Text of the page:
Funding given up-front for second year of equipment replacement plan
With new instructional equipment arriving for the 2017-2018 school year, an effort by UC Davis to upgrade, replace and purchase entirely new equipment is already underway.
What was initially planned to be a two-year program has been condensed into one year, with millions of dollars being funneled into equipment purchases.
“The estimated cost for all equipment requested totaled $3.4 million, of which $2.3 million was the proposed campus share and $1.1 million was the proposed unit match,” said Interim Provost and Executive Vice Chancellor Kenneth Burtis in a letter to college deans and vice deans. “Given the significant needs identified, I am pleased to announce that the campus will provide up to $2 million, allocating two years of funding up-front, to support the replacement, repair, and addition of specialized instructional equipment.”
The letter from Burtis also explained who served on the committee to make the decisions about funding allocations. The goal, Burtis wrote, is to serve as many students as possible.
“Funding requests were reviewed by a committee, chaired by Associate Vice Provost [Matthew] Traxler of Undergraduate Education, and consisting of an Associate Dean, Assistant Dean, and a representative from Procurement,” Burtis said in the letter. “The committee recommendations focused on the goal of providing the greatest benefit to the most students and addressing the highest priority needs. The result is that all first priority requests submitted, totaling approximately $1.5 million in campus funds, will be funded. The remaining $500,000 in campus funds will be allocated based on the prioritization level and the number of students served. In total, courses serving over 40,000 enrollments (i.e. total number of students enrolled in each course) will benefit from the use of new equipment, reaching a significant portion of our undergraduate students.”
Traxler, when further explaining the allocation process, described the effort to impact as many students as possible.
“How many students each request would likely affect [was a criterion],” Traxler said. “All things being equal, we gave higher priority to requests that would provide opportunities for more students. If there is a course that 1,000 students a year take, we would consider that a higher priority than a course that 100 students take.”
An exception to the strictly-numbers criterion is that if a course is required of all students in a particular major, that course could also receive high-priority.
Little detail was given about the funding sources for this effort.
“The campus is investing two million [dollars] in state funds and tuition revenue in instructional equipment,” said Sarah Mangum, the director of UC Davis’ academic budget and policy.
Carolyn Thomas, the vice provost and dean for undergraduate education, is excited to see the new and better experiments that students will be able to run using the new equipment.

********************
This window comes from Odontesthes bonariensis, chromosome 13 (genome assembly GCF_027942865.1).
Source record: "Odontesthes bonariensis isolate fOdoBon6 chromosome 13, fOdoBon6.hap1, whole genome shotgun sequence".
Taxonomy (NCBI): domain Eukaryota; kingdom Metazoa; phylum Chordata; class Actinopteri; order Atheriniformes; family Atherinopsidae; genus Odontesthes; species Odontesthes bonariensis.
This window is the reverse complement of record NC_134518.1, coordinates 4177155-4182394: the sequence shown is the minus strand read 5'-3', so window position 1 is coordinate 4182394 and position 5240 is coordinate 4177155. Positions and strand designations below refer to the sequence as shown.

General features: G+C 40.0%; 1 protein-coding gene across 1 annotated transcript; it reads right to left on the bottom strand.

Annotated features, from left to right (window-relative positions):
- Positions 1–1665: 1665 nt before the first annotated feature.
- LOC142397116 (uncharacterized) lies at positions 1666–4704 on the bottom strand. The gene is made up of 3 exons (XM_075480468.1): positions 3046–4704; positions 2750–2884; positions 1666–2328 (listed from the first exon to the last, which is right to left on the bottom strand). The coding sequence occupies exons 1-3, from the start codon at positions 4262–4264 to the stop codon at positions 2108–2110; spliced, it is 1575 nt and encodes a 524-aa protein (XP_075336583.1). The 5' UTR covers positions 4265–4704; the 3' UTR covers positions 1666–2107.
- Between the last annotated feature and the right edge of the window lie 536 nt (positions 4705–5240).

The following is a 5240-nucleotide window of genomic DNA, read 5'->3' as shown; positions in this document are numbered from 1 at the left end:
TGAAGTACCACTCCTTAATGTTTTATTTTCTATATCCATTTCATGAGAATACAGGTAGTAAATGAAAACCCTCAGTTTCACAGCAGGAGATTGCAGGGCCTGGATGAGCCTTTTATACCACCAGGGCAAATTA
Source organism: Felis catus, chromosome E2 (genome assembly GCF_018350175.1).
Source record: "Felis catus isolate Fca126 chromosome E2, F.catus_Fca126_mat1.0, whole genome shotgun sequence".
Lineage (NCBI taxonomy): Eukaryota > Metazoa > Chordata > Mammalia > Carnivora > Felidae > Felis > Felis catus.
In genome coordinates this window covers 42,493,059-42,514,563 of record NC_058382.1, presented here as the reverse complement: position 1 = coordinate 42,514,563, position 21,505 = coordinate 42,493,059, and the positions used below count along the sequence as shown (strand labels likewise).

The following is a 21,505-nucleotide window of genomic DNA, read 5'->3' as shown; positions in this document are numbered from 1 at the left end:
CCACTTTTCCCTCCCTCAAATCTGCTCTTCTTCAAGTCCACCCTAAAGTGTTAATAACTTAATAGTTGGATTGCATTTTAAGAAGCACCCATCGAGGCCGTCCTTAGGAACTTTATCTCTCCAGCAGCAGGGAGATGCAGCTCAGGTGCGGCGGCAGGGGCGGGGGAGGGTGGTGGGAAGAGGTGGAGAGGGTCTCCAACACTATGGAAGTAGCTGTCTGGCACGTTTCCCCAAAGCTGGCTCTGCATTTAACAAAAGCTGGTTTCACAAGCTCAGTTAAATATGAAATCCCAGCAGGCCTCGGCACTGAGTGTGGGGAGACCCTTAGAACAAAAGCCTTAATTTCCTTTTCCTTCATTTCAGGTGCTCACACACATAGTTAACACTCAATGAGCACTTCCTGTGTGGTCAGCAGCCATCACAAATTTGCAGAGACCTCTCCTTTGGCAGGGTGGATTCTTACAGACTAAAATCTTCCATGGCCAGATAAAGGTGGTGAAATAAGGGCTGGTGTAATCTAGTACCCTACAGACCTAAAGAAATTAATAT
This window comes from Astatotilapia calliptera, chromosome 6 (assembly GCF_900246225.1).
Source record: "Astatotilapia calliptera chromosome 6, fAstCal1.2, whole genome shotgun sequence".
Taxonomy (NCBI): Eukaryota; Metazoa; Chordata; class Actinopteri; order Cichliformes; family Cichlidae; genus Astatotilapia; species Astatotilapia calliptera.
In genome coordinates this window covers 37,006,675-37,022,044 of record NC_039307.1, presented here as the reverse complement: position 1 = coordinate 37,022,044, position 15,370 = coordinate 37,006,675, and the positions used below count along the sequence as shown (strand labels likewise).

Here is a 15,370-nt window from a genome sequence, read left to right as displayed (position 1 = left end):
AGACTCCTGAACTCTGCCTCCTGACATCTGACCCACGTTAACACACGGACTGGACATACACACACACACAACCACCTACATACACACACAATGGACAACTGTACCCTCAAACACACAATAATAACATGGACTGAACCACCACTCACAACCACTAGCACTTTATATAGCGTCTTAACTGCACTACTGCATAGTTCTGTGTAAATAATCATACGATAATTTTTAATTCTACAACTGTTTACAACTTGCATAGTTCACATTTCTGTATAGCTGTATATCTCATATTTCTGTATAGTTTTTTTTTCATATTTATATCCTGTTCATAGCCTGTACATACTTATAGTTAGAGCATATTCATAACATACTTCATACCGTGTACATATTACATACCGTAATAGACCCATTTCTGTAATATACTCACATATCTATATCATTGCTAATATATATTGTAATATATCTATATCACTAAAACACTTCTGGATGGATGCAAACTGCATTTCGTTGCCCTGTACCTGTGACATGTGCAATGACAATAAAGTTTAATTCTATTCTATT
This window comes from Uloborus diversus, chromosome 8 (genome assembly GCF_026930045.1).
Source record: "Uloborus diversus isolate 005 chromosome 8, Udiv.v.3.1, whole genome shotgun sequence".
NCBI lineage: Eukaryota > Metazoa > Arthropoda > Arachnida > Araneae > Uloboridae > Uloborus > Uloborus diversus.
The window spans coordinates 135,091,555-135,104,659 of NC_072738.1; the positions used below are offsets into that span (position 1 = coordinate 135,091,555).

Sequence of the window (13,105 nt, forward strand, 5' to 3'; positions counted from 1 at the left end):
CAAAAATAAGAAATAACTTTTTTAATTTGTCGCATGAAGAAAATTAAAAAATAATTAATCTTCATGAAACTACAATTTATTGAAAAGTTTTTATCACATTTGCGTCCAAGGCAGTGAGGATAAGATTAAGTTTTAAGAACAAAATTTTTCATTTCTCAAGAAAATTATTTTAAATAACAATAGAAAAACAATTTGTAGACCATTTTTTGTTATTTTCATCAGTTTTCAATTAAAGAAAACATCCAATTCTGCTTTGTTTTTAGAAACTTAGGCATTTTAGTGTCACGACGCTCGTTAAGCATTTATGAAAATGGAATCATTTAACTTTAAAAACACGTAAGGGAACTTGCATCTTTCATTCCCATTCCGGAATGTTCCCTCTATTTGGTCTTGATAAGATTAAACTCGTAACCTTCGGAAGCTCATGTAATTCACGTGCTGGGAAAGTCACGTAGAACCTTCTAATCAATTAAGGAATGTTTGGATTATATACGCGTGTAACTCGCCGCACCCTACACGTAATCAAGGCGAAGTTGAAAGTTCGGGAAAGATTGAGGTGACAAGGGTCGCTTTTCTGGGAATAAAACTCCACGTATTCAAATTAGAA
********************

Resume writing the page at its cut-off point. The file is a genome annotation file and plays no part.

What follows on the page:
“This is a very exciting investment that the colleges and central administration are making in our undergraduate teaching laboratories,” Thomas said via email. “[…] The investment in new laboratory equipment — across several fields — will allow our undergraduates to run the strongest experiments and see the best results. This is important because undergraduate research is one of the things that makes a UC Davis education exceptional. We always want our students to be learning at the cutting edge of their fields.”
Echoing Thomas, Traxler hopes that this new equipment will give UC Davis students the best opportunities to succeed in their undergraduate careers.
“The mere existence of this initiative, it’s important to me personally that students on this campus have the kinds of equipment they need to succeed in mastering their undergraduate disciplines,” Traxler said. “I’m just really excited that we are able to improve, in a tangible way, the experience that students are going to have in their lab classrooms.”
Traxler spoke about what purchases he is especially looking forward to: mass spectrometers for use in chemistry and gene transport equipment for biology.
“What’s cool to me might not seem cool to other people, but the mass spectrometers seem to be, this is a very interesting piece of equipment,” Traxler said. “You can determine the chemical composition apparently of substances by running them through these things. The gene transport equipment I think is fascinating. You can actually go in, and apparently students will be able to manipulate genes inside of cells. That to me, and again I’m not an expert, I’m a layperson, but that just seems like a really interesting and exciting capability. I’d be really interested to hear what biology students themselves had to say about that.”
Written by: Kenton Goldsby — firstname.lastname@example.org